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Int J Tuberc Lung Dis. 2013 Mar;17(3):308-11. doi: 10.5588/ijtld.12.0355. Epub 2013 Jan 14.

Substandard and falsified anti-tuberculosis drugs: a preliminary field analysis.

Author information

1
American Enterprise Institute, Washington, DC, USA.

Abstract

SETTING:

Pharmacies in 19 cities in Angola, Brazil, China, Democratic Republic of Congo, Egypt, Ethiopia, Ghana, India (n = 3), Kenya, Nigeria, Russia, Rwanda, Thailand, Turkey, Uganda, United Republic of Tanzania and Zambia.

OBJECTIVE:

To assess the quality of the two main first-line anti-tuberculosis medicines, isoniazid and rifampicin, procured from private-sector pharmacies, to determine if substandard and falsified medicines are available and if they potentially contribute to drug resistance in cities in low- and middle-income countries.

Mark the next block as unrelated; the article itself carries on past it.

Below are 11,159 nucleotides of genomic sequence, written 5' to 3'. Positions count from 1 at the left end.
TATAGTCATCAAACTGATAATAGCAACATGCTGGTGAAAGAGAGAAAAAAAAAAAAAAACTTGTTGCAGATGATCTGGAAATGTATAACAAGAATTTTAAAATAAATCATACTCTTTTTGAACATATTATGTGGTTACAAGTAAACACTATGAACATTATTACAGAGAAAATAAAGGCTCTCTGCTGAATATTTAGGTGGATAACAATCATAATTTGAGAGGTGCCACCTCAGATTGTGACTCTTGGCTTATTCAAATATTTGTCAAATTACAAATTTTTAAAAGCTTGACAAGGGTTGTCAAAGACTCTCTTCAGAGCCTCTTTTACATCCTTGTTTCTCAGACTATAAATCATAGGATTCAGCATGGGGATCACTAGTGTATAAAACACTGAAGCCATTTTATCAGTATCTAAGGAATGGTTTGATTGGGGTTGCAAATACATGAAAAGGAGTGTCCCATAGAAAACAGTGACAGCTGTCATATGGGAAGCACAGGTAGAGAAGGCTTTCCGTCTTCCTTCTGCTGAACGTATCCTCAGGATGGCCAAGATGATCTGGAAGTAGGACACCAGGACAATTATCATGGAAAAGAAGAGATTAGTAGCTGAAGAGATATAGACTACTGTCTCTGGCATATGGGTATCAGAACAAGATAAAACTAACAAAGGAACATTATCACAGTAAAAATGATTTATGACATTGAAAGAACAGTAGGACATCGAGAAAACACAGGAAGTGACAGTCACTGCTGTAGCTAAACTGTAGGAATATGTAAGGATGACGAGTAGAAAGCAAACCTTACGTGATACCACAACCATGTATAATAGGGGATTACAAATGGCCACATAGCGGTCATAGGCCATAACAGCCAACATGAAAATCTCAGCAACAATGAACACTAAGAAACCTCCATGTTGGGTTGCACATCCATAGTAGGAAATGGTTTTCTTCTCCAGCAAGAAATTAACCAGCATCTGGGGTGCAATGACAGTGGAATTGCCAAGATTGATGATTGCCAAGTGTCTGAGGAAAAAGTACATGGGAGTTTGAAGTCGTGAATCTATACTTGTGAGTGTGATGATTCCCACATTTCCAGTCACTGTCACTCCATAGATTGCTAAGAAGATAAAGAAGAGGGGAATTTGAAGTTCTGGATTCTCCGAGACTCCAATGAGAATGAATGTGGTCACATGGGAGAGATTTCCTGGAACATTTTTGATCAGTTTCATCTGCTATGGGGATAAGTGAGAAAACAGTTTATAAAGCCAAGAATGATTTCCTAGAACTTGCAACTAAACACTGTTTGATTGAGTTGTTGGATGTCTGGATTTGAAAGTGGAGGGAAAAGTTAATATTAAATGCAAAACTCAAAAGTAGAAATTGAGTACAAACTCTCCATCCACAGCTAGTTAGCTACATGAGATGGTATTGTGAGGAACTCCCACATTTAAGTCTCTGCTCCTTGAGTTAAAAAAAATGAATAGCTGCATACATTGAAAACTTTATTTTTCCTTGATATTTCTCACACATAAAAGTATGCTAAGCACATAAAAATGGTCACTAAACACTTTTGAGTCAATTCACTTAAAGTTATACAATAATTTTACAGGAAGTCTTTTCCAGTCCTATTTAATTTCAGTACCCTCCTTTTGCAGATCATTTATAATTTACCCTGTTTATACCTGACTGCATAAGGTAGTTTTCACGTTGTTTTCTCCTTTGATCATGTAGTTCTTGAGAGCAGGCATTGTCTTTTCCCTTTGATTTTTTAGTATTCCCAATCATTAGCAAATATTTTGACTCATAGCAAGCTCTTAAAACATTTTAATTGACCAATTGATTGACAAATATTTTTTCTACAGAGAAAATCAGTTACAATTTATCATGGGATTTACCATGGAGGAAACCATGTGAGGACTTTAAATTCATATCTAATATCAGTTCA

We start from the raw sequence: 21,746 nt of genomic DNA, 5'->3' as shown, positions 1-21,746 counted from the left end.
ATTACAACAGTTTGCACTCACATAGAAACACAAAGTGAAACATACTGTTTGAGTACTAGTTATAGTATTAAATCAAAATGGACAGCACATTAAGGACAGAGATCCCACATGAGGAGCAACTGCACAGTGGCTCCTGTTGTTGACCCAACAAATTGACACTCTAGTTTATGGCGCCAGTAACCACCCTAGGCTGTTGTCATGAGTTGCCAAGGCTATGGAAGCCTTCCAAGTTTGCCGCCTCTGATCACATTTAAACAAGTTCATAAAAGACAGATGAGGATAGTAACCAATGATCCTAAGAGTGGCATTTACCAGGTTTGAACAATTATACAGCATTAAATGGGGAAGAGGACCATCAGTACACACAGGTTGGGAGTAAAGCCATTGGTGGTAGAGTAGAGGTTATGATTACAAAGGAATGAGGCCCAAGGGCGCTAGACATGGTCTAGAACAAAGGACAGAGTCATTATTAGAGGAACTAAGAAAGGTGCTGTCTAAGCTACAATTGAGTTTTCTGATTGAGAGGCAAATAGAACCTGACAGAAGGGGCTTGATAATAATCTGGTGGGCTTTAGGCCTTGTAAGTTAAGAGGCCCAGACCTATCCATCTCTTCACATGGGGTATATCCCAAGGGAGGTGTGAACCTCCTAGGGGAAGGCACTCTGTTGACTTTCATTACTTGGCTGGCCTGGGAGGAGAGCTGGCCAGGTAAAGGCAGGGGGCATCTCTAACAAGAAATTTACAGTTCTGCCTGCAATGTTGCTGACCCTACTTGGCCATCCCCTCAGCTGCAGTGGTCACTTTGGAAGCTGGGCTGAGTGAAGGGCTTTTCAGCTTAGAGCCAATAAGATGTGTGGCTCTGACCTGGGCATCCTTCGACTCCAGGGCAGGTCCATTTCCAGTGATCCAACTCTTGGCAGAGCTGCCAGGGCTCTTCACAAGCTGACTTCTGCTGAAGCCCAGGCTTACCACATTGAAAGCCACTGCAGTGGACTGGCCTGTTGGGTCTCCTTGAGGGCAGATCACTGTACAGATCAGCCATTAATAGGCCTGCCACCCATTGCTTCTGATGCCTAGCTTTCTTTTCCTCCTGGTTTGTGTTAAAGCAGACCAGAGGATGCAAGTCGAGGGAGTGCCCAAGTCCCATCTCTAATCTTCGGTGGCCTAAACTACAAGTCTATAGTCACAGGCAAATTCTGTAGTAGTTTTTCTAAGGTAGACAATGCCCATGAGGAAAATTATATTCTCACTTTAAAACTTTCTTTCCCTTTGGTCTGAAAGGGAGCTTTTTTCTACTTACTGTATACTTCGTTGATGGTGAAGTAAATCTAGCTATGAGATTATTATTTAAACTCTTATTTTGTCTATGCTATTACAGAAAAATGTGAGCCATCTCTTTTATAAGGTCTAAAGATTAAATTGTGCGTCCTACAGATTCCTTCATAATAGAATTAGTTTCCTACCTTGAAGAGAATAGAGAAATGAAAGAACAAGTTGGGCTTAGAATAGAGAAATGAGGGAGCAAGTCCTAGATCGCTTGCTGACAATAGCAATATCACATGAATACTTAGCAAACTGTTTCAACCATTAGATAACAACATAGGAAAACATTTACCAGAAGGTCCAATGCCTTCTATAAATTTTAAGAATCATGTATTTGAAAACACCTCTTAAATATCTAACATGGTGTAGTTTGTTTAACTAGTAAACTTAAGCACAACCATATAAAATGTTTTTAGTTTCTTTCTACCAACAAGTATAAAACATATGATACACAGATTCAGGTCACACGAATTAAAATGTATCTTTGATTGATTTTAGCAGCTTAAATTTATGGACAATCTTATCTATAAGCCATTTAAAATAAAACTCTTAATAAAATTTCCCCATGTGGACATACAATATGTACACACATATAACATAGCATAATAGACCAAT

DESIGN:

Local nationals procured 713 treatment packs from a selection of pharmacies in 19 cities. These samples were tested for quality using 1) thin-layer chromatography to analyze levels of active pharmaceutical ingredient (API), and 2) disintegration testing.

RESULTS:

Of 713 samples tested, 9.1% failed basic quality testing for requisite levels of API or disintegration. The failure rate was 16.6% in Africa, 10.1% in India, and 3.9% in other middle-income countries.

CONCLUSIONS:

Substandard and falsified drugs are readily available in the private marketplace and probably contribute to anti-tuberculosis drug resistance in low- and middle-income countries. This issue warrants further investigation through large-scale studies of drug quality in all markets.

PMID:
23321423
DOI:
10.5588/ijtld.12.0355
[Indexed for MEDLINE]

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